First of all, it turns out that the music teacher was absent on Wednesday. Therefore I was able to perform the project with all three grades as well as have an extra period with my eighth graders for the online assignment on forces and motion. This still, of course, doesn't clear up the confusion regarding the new music schedule.

Students were confused with how to attach the string to launch the mousetraps. And so I'm definitely extending the project an extra day.

The eighth graders were also having trouble trying to figure out the online assignment on Newton's Laws. I think part of the problem is that physical science -- the main topic of the upcoming NGSS test -- is always more obscure than life science. Some students in all grades wonder whether I will give any life science projects this year. The problem is that most of my projects go back to either the NGSS physical science test or the Illinois State text -- which also appears to focus on physical science, even in the sixth and seventh grade texts.

Meanwhile, at the Common Planning meeting on Wednesday, the administrators introduced us to the new online software that we will be using to take attendance and grades -- yes, we're just now being introduced to it fully a hexter into the year. And, sure enough, the software has a built-in grading scale that we're required to use.

Remember how I once mentioned a quick-and-dirty weighting for the grades:

40% Tests

30% Quizzes

20% Classwork

10% Homework

Then I figured that with so many Illinois State projects -- such as the current mousetrap project -- the classwork section needs to be elevated:

30% Tests

30% Quizzes

30% Classwork

10% Homework

Well, here is the actual weighting that the new software will be using to calculate grades:

40% Tests & Projects

20% Quizzes

15% Homework

15% Participation

10% Classwork

Recall what I've said about previous online grading software -- it doesn't matter how many tests or homework assignments I give or how many points each it worth, because they will automatically be weighted so that tests are part of the 40% and homework part of the 15%. I've said before that this is deceptive from the students' perspective -- one homework point isn't the same as one test point.

I've already promised to circumvent this weighting simply by making the trimester 1000 points. Then I make sure that of these 1000 points, the tests add up to 400, the quizzes add up to 200, the homework up to 150, and so on. Then a point is a point no matter what, since the computer will calculate that the number of points I'm giving already fits the weighting percentages.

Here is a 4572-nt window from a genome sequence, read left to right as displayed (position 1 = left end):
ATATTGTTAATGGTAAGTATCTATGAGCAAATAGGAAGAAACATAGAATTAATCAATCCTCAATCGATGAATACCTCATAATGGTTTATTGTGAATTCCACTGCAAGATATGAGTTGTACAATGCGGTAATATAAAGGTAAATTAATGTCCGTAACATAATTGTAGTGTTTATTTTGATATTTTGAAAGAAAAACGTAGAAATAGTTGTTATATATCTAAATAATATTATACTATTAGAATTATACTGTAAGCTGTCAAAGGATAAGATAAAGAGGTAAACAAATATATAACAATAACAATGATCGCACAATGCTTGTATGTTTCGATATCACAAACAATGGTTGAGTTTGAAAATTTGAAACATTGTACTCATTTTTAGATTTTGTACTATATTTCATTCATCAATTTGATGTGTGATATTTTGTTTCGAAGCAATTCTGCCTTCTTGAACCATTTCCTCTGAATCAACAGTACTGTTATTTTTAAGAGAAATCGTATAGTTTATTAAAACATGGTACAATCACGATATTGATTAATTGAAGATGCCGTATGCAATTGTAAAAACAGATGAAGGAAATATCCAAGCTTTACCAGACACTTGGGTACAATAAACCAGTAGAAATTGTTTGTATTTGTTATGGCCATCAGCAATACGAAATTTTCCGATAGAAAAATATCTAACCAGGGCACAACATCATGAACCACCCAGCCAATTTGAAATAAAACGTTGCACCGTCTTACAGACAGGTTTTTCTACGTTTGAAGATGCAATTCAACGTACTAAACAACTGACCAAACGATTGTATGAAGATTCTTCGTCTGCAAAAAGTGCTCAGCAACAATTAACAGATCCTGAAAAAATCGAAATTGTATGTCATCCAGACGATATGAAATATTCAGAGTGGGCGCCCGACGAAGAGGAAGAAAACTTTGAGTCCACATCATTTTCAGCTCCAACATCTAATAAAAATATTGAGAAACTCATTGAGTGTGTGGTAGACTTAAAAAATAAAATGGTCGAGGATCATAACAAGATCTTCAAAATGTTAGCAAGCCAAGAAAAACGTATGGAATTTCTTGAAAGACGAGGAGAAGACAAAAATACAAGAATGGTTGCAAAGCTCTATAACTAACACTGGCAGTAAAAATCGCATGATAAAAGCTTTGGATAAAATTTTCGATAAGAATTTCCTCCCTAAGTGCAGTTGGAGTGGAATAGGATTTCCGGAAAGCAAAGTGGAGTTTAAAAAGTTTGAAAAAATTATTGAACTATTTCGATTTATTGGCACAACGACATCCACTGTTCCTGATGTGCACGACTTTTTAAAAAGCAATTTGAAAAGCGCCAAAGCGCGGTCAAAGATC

Earlier I wanted to include the projects as Classwork, but now I see that the projects now belong under the Tests category. This already fits my plans -- I want to give three tests per trimester (and if there's a fourth, the lowest score is dropped) for 300 points, and there will probably be about five projects per trimester worth 20 points each, for a total of 400 points.

But I will have to tone done the quizzes a little. The quizzes I've given so far are already worth 50 points each. My plan was to give three Dren Quizzes and three general quizzes for a total of 300 points (with a fourth quiz of either type to allow dropping the lowest grade). Now instead, I'll give only three quizzes of each type per trimester. This means that there will be only nine Dren Quizzes (10's, and then 2's through 9's). Scoring below an A will still result in a score of 1/50, but now it can only be made up by taking the next Dren Quiz -- for example, if a student fails the 7's, he/she will still have to take the 8's the next time.

I'm also having to differentiate between Participation and Classwork. Warm-Ups, Exit Passes, and of course Participation Points are now considered Participation, leaving Classwork (the smallest category) for worksheets only.

Here is the song I sang today:

They show us the way.

School starts at the same

Time everyday.

What's the best advantage?

To tell us every time

We can go how far

When we build a better mousetrap...

Mousetrap car!

Life is full of patterns.

The sun and moon follow patterns.

We can use math

To learn about patterns.

What's the best advantage?

To tell us just how fast

We can be a star

When we build a better mousetrap...

Mousetrap car!

Yeah, that's right -- this is mostly the same song that I sang for "The Need for Speed," the first project where students worked on the mousetrap cars.

I did take pictures during the project, but most of these include students' faces, and so in order to protect their privacy, I will not be posting them here on the blog.

**What's the Best Advantage?****Life is full of patterns.**

They show us the way.

School starts at the same

Time everyday.

What's the best advantage?

To tell us every time

We can go how far

When we build a better mousetrap...

Mousetrap car!

Life is full of patterns.

The sun and moon follow patterns.

We can use math

To learn about patterns.

What's the best advantage?

To tell us just how fast

We can be a star

When we build a better mousetrap...

Mousetrap car!

Yeah, that's right -- this is mostly the same song that I sang for "The Need for Speed," the first project where students worked on the mousetrap cars.

I did take pictures during the project, but most of these include students' faces, and so in order to protect their privacy, I will not be posting them here on the blog.

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